LITTLE ROCK State Appeals Court Judge Wendell L. Griffen says a judicial discipline panel should withdraw its letter admonishing him for criticizing the University of Arkansas on racial issues, now that the admonition has been struck down by the state Supreme Court.
The high court ruled yesterday that the standard used to punish Griffen “intrudes on legitimate free speech.” The majority opinion said the standard was too vague, and the court called upon the Judicial Discipline and Disability Commission to recommend changes in its rules.
In a written response, Griffen said the ruling was “a welcome relief.”
“Today’s decision means that Arkansas judges are treated as equal citizens for purposes of the First Amendment,” he said. “It is personally gratifying to prevail after all of the months I spent fighting charges of unethical conduct, based on an anonymous complaint, because I criticized the record of the University of Arkansas concerning racial diversity last year.”
Griffen called upon the commission to immediately remove the admonishment from his record and all references to it from the commission’s Internet site. He also said he hoped for “a long overdue review” of the way the commission does its job.
“Since last November, I woke up every day knowing that a web site was beaming out that I had been found to be an unethical judge and that, if I was to die, that’s what people would remember about me,” he said. “This was never just a slap on the wrist to me.”
James Badami, the commission’s executive director, said the commission was scheduled to meet today, and the Griffen case was likely to be discussed.
“However, I would be very surprised if the commission would appeal” the case to federal court, he said. If no appeal is made, he said, the letter of admonishment would be withdrawn.
“I’m reasonably certain the commission will direct me to have the letter withdrawn,” Badami said, “and, in the normal course of business, that will be done. It’s a matter of, when this court speaks, this agency complies with what it tells us.”
As for the ruling itself, Badami said that, “from reading that opinion, the Supreme Court considered the facts that were presented, and applied the law as they understand it” to provide guidance in applying the standards involved.
In the majority opinion, Associate Justice Robert L. Brown said the standard of conduct “is not sufficiently drawn so as to advise Judge Griffen under what circumstances he might consult with a legislative official on a matter of personal interest. Because of this, the canon did not place Judge Griffen sufficiently on notice as to what is proscribed conduct.”
The commission based its admonishment on a standard, Arkansas Judicial Canon 4c1, that bars a judge from appearing at a public hearing before an executive or legislative body or office, except on matters concerning the law, the legal system or the administration of justice, or when acting on his own behalf in a matter involving the judge or the judge’s interests.
The judicial discipline board admonished Griffen last November for comments made at a March 2002 hearing before the Arkansas Legislative Black Caucus.
At the hearing, Griffen said, “Most of the academic departments within the University of Arkansas have never employed a black faculty member, let alone one who held tenure.” He said also that the way the university handled the buyout of Arkansas basketball coach Nolan Richardson’s contract illustrated that a review of university hiring policies was overdue.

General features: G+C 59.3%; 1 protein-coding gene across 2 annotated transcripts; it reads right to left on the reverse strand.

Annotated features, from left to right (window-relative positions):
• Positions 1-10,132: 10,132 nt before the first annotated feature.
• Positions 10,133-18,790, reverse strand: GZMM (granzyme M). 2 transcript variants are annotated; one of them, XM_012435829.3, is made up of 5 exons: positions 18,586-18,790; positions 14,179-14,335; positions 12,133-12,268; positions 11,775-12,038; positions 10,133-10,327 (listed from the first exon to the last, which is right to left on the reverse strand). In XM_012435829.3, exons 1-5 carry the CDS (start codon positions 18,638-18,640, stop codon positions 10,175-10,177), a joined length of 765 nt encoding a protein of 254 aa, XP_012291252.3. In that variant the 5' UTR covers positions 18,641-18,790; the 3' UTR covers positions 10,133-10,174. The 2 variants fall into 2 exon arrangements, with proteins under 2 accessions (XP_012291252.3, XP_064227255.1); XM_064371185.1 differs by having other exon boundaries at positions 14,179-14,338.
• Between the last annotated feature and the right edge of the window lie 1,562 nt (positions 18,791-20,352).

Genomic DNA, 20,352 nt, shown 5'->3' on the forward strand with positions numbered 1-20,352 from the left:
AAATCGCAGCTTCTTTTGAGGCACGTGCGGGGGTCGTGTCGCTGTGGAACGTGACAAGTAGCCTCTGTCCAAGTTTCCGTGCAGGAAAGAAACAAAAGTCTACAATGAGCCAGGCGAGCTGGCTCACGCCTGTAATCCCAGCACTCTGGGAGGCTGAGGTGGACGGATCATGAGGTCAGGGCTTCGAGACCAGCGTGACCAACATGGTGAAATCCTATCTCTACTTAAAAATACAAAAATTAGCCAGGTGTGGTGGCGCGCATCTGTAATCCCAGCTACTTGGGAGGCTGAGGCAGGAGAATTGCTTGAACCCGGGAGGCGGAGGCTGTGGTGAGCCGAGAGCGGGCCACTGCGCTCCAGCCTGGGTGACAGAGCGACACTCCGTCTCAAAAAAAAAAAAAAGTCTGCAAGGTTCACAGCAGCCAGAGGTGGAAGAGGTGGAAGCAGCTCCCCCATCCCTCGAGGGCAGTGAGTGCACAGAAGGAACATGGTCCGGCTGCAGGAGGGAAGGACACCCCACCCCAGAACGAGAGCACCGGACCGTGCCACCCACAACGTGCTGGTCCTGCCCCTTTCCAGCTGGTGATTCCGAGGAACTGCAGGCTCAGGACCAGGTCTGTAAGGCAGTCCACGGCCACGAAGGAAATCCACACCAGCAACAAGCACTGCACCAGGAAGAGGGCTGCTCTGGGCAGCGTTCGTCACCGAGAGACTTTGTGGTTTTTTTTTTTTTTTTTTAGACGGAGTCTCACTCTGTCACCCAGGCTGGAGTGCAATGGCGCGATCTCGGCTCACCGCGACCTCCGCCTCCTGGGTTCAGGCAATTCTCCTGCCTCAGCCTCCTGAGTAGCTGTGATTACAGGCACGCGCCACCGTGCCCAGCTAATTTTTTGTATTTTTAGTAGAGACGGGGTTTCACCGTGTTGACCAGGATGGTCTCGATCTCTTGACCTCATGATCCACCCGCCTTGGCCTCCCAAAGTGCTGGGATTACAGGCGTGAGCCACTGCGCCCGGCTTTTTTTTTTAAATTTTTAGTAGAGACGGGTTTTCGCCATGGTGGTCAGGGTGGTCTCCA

The commission concluded that Griffen violated the canon against lobbying the Legislature by urging members of the black caucus to use the budget process to express displeasure with what Griffen said was a lack of progress at the university in diversifying the faculty and administration.
Griffen’s remarks followed a well publicized dispute between Richardson and university administrators, which resulted in Richardson’s dismissal. The coach, who is black, has since sued to get his job back, although he was replaced.
Three judges dissented from the majority ruling Jim Hannah, Tom Glaze and Donald L. Corbin and each wrote a dissenting opinion. In his, Corbin said that the canon was not vague and that “Judge Griffen’s conduct in lobbying members of the Legislature was so egregious that there can be no doubt that it violated the canon.”
But the majority noted that Griffen argued that he “was speaking on a non-legal subject, which constituted one of his interests that is, racial discrimination at the university.” Griffen is black and graduated from the university at Fayetteville.
The commission argued that “a judge’s interests must be defined narrowly to mean only proprietary or pecuniary interests,” the high court said. The court ruled that the “judge’s interests” exception to the canon was vague and unclear.
The majority opinion also said that the dissenting judges “essentially proclaim that they know a violation when they see one, but offer no guidance on how to extend that special knowledge to others.”
“No doubt Judge Griffen’s outspoken conduct was offensive to some,” the ruling said. But without a narrow tailoring of the standard of conduct to avoid infringing on a judge’s free-speech rights, the canon “violates his First Amendment rights.”
The court urged the judicial commission to study the “judge’s interests” exception and offer recommendations to the high court, which approved the canons, for changes that would “set in place a proper standard to govern this conduct.”
Badami said he was certain commission members “will consider the court’s request, and would not be surprised at all if a subcommittee were to be appointed to consider the matter and make recommendations.”
Griffen’s lawyer, Nate Coulter, said, “The court is, in essence, saying that if you are going to restrict speech you can’t do it with broad, vague, standardless rules that are subject to shifting interpretation and unforeseen consequences.”